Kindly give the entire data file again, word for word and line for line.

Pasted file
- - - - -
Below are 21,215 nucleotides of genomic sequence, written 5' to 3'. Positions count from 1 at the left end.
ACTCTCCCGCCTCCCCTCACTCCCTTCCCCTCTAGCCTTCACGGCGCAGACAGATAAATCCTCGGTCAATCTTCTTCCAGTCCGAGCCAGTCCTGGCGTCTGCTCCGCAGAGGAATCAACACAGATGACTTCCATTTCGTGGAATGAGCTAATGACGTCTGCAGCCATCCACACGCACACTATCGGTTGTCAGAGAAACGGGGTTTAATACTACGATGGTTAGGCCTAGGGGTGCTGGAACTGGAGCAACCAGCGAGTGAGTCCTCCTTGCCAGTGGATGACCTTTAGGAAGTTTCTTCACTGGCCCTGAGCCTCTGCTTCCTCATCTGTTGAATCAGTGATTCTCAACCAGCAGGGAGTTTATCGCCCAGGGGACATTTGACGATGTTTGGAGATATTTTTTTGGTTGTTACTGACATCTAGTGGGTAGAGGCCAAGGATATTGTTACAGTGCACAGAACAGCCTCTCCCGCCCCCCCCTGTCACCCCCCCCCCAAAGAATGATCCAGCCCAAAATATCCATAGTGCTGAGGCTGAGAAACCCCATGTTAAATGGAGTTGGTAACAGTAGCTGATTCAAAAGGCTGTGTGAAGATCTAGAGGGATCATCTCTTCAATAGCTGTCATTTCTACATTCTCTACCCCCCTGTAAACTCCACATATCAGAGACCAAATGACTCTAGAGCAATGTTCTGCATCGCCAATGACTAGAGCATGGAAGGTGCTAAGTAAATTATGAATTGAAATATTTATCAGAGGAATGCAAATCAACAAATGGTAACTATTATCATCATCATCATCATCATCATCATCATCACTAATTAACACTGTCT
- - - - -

Below are 21,215 nucleotides of genomic sequence, written 5' to 3'. Positions count from 1 at the left end.
ACTCTCCCGCCTCCCCTCACTCCCTTCCCCTCTAGCCTTCACGGCGCAGACAGATAAATCCTCGGTCAATCTTCTTCCAGTCCGAGCCAGTCCTGGCGTCTGCTCCGCAGAGGAATCAACACAGATGACTTCCATTTCGTGGAATGAGCTAATGACGTCTGCAGCCATCCACACGCACACTATCGGTTGTCAGAGAAACGGGGTTTAATACTACGATGGTTAGGCCTAGGGGTGCTGGAACTGGAGCAACCAGCGAGTGAGTCCTCCTTGCCAGTGGATGACCTTTAGGAAGTTTCTTCACTGGCCCTGAGCCTCTGCTTCCTCATCTGTTGAATCAGTGATTCTCAACCAGCAGGGAGTTTATCGCCCAGGGGACATTTGACGATGTTTGGAGATATTTTTTTGGTTGTTACTGACATCTAGTGGGTAGAGGCCAAGGATATTGTTACAGTGCACAGAACAGCCTCTCCCGCCCCCCCCTGTCACCCCCCCCCCAAAGAATGATCCAGCCCAAAATATCCATAGTGCTGAGGCTGAGAAACCCCATGTTAAATGGAGTTGGTAACAGTAGCTGATTCAAAAGGCTGTGTGAAGATCTAGAGGGATCATCTCTTCAATAGCTGTCATTTCTACATTCTCTACCCCCCTGTAAACTCCACATATCAGAGACCAAATGACTCTAGAGCAATGTTCTGCATCGCCAATGACTAGAGCATGGAAGGTGCTAAGTAAATTATGAATTGAAATATTTATCAGAGGAATGCAAATCAACAAATGGTAACTATTATCATCATCATCATCATCATCATCATCATCACTAATTAACACTGTCT